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When you log into your account on Polar Flow's website, you can view a map of the world, and see what activities other Polar Loop users have completed. If you're concerned about your privacy, you can turn public sharing off on your profile.
Both the app and the website contain a Training Session section. When used in conjunction with a heart rate strap (a $69 accessory), this part of the Loop’s app can record calories burned, workout intensity and distance traveled in miles. While a nice feature, we prefer the Basis B1 Band or the Withings Pulse, two wristband devices that have heart rate monitors built in.
We wore the Loop throughout a week and found it very comfortable, despite its larger size when compared to other bands.
We like that the app measured how many steps we'd taken and calories burned. However, unless you're wearing a heart rate band, the Loop doesn't show the distance you cover in miles, a metric recorded by almost every other fitness tracker. Also, the app lacks diet tracking, another mainstay in many fitness bands of its ilk.
We found the Loop to be somewhat more generous than the Jawbone when recording our steps. On a given day, the Loop counted 15,199 steps to the Up24's 14,340 steps. Moreover, there's no way to calibrate the Loop, as there is with the Up24.
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While the Loop has Sleep and Rest as two of its Activity Intensities categories, the device doesn't track sleep as comprehensively as do other devices, such as the Jawbone Up24 or Basis B1, which register when you're in light or deep sleep.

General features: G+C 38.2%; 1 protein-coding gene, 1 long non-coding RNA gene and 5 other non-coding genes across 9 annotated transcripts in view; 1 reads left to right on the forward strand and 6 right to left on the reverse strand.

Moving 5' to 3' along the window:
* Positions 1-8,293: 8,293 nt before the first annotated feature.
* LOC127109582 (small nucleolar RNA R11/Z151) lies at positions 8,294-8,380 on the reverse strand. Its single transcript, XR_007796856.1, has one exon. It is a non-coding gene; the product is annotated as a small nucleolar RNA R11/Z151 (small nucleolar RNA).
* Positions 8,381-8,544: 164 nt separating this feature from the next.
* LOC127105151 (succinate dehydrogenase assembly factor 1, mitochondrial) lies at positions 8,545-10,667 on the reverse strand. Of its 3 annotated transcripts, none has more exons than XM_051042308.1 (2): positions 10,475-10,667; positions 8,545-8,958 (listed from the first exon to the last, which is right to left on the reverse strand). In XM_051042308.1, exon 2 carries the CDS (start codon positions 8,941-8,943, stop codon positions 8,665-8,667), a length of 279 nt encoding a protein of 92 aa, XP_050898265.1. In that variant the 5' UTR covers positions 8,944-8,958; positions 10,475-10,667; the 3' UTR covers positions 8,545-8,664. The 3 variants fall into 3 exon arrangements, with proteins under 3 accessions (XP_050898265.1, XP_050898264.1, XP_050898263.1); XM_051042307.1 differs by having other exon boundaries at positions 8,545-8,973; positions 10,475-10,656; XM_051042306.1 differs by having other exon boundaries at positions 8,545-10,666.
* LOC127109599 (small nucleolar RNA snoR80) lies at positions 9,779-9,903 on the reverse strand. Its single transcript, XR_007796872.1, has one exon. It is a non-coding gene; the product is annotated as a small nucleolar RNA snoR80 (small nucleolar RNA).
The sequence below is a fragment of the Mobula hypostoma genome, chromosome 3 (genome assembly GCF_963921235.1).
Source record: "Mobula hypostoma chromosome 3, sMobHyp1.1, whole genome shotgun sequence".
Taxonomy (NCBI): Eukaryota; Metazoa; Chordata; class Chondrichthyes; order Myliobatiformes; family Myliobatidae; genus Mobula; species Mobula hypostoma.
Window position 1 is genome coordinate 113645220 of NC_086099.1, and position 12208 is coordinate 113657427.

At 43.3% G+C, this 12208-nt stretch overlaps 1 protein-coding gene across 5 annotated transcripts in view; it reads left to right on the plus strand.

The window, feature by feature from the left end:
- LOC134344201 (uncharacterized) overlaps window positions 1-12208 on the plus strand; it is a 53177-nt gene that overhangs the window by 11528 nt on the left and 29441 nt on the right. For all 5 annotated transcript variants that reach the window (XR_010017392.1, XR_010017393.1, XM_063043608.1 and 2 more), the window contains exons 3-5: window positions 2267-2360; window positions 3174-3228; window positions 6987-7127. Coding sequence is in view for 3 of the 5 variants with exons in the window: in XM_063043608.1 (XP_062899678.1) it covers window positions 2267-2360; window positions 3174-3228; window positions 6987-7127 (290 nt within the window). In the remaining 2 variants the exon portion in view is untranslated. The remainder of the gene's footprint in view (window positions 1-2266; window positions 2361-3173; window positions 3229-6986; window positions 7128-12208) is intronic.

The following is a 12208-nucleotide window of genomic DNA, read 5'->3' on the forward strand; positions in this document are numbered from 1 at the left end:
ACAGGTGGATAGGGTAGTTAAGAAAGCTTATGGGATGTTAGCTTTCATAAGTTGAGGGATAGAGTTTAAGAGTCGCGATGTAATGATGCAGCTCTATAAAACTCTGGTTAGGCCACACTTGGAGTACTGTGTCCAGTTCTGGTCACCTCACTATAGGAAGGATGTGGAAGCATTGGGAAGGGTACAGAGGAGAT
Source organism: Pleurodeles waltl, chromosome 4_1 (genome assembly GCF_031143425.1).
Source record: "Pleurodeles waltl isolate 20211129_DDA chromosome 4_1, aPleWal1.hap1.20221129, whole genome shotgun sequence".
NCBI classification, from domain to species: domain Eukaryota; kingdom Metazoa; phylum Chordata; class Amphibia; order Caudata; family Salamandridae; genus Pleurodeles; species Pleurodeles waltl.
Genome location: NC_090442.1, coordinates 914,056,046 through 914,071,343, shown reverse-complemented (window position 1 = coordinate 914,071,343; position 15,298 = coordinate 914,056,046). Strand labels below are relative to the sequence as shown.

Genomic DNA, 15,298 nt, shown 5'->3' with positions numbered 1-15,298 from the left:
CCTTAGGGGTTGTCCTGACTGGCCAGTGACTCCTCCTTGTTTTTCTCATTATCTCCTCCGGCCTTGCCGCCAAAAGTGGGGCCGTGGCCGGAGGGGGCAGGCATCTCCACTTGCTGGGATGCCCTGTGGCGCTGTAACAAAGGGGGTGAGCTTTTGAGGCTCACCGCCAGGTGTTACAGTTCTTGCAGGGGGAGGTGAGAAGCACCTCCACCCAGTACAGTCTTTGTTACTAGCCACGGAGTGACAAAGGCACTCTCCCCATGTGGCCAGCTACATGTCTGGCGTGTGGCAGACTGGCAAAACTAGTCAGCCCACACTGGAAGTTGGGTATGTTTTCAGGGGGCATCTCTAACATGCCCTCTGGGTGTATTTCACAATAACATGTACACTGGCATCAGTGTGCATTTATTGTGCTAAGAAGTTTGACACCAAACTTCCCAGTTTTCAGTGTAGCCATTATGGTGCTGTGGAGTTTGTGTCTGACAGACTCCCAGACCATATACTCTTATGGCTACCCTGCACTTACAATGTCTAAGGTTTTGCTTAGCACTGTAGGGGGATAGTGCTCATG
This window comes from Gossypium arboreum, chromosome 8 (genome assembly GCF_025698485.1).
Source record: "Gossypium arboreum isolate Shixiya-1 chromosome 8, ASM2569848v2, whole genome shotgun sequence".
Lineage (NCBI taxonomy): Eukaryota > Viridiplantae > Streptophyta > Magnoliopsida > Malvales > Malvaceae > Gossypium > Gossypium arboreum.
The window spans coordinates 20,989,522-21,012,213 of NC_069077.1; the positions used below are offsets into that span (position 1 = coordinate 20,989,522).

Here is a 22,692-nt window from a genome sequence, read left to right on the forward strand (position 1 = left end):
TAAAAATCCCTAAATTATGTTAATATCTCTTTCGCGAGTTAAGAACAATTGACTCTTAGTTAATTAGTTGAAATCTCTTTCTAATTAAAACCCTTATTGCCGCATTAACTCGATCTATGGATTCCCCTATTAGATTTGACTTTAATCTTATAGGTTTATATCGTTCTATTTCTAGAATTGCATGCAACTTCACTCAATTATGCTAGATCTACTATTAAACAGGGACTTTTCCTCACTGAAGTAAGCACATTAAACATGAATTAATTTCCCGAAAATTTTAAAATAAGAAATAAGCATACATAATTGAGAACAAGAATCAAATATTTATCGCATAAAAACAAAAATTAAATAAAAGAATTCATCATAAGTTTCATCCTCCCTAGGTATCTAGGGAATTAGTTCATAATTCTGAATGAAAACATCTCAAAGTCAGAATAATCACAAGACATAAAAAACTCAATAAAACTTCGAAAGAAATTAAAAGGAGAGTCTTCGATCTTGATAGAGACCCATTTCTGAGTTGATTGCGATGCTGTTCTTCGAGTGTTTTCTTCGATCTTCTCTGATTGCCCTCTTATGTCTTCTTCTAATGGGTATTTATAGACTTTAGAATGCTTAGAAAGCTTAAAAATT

The night that we wore the Loop to bed, it reported that we got 3 hours and 53 minutes of sleep, which roughly corresponded to the Jawbone Up24's measurement of 4 hours and 36 minutes. However, the Loop also gave us two Inactivity warnings in the middle of the night, interpreting our sleep as mere laziness.
Polar says the Loop will last about five days per charge; we found this to be accurate, as we received a Low Battery warning after five days of use. That endurance isn't bad, but it’s shorter than that of other devices with displays, such as the FitBit Force (seven days) and the Withings Pulse (up to two weeks).
The Polar Loop is an attractive fitness band with a bright LED display, and at $109, it's less expensive than many competing devices. However, the lack of comprehensive sleep tracking, food logging and calibration make the device less effective than other fitness bands for the casual user looking to shape up.
While it's a little weak on food logging, the $129 Fitbit Force records more metrics and lasts longer on a charge. Those looking to record their heart rates will prefer the Withings Pulse and Basis B1 Band, which provide a more convenient all-in-one solution. Bottom line: The Polar Loop is nicely designed, but needs to up its game.